International Commercial Arbitration
International Commercial Arbitration 2022-23
School Of History, Law And Social Sciences
Module - Semester 2
The course is divided broadly into three parts. The first part of the course is concerned with the theoretical and institutional structure of arbitration. It begins with a historical overview of international commercial arbitration and a comparative analysis of arbitration and litigation. The aim of this section is to provide students with grounding in the rules and procedures of international commercial arbitration. The second part of the course will be devoted to the examination of the legal framework within which arbitral disputes are resolved. This section focuses on certain specific aspects of international commercial arbitration such as the 1958 New York Convention on the Recognition and Enforcement of Arbitral Awards, the extent and timing of judicial review of awards, grounds for refusing recognition or enforcement of awards, and interim measures of protection. The third part of the course focuses on a review of the principles and practices of international commercial arbitration. This section examines recent developments in international commercial arbitration and the emergence of converging arbitral rules. Also included will be an overview of the arbitral institutions in China, Hong Kong and Japan.
-good -B- to B+ (60-69%) · Demonstrate strong knowledge and understanding of most of the subject area. · Demonstrate evidence of background study. · Be well structured and focused. · Contain coherently presented arguments. · Be mostly free of factual/computational errors. · Include some elements of original interpretation. · Describe well known links between topics. · Analyse and/or explain problems using existing methods/approaches. · Be presented to high standards with accurate communication. -excellent -A- to A* (70%+) · Demonstrate comprehensive knowledge and detailed understanding of the subject area. · Demonstrate extensive background study. · Be well structured and highly focused. · Contain logically presented and defended arguments. · Be free of factual/computational errors. · Include significant elements of original interpretation. · Demonstrate an ability to identify, develop and present new links between topics. · Include new approaches to analysing and/or explaining a problem. · Be presented to very high standards with very accurate communication. -another level-C- to C+ (50-59%) · Demonstrate knowledge of key areas/principles. · Have some, if only limited, evidence of background study. · Be focussed on the question with only some irrelevant material and weaknesses in structure. · Attempt to present relevant and logical arguments. · Not contain a large number of factual/computational errors. · Describe major links between topics. · Attempt to analyse and/or explain problems. · Be free of major weaknesses in presentation and accuracy.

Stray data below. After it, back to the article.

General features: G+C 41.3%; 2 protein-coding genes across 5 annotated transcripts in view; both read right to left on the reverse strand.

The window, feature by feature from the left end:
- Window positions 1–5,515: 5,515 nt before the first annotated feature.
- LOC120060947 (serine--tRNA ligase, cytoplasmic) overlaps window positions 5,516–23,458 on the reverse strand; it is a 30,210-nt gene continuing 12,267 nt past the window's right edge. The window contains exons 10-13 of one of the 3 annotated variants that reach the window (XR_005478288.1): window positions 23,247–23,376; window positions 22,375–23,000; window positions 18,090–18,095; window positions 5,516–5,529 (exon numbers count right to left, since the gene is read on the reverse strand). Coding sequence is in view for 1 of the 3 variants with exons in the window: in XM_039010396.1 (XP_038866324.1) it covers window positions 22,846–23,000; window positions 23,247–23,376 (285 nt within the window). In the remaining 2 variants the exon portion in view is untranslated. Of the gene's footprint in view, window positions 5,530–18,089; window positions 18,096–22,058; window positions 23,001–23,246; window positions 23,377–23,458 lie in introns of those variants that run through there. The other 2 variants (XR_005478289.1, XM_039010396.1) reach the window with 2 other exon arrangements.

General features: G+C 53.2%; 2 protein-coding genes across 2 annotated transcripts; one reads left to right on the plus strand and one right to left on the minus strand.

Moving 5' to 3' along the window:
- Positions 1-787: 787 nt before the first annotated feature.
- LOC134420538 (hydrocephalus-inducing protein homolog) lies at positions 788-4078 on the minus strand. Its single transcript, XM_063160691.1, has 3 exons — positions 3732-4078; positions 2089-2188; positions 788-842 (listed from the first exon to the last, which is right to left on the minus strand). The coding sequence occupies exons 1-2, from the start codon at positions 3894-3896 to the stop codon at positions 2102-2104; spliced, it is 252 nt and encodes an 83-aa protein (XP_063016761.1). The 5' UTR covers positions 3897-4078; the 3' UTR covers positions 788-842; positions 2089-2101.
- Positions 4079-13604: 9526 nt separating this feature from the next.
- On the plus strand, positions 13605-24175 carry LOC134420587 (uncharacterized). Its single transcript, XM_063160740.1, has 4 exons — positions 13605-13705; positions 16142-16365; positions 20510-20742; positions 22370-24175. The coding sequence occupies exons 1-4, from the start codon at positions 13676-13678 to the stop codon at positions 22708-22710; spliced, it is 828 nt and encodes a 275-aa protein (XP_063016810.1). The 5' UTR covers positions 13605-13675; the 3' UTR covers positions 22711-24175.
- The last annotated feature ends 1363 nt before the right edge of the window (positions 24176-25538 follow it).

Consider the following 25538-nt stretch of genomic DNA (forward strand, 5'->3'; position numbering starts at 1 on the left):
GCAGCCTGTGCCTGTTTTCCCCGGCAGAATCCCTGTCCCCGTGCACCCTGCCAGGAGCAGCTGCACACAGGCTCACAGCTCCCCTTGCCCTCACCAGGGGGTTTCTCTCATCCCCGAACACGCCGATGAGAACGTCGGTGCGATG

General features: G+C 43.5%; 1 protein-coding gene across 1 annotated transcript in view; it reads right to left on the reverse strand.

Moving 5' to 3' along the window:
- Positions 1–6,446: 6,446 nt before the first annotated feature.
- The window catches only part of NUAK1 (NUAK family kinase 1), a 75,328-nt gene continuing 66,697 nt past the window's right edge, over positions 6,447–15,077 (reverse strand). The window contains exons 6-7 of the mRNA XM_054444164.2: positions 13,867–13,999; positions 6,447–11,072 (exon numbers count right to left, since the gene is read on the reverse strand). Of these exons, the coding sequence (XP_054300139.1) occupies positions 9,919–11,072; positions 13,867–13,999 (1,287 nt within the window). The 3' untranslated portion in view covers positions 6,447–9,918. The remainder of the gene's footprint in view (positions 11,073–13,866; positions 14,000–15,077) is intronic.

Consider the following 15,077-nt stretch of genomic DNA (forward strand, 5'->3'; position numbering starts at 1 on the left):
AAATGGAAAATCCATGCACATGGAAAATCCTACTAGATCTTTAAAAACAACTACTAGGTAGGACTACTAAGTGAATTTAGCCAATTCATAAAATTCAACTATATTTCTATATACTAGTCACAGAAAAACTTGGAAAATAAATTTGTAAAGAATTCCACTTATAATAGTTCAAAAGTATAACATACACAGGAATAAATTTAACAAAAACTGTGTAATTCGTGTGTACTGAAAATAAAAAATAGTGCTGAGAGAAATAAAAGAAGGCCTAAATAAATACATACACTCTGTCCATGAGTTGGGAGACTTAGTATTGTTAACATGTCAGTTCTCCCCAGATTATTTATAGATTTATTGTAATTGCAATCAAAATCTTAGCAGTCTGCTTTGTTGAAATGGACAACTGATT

Written essay of 2,500 words requiring students to give case analysis.
Written essay of 3500 words requiring students to answer questions. Multiple essay titles will be set up and students will be required to write an essay on one of the titles.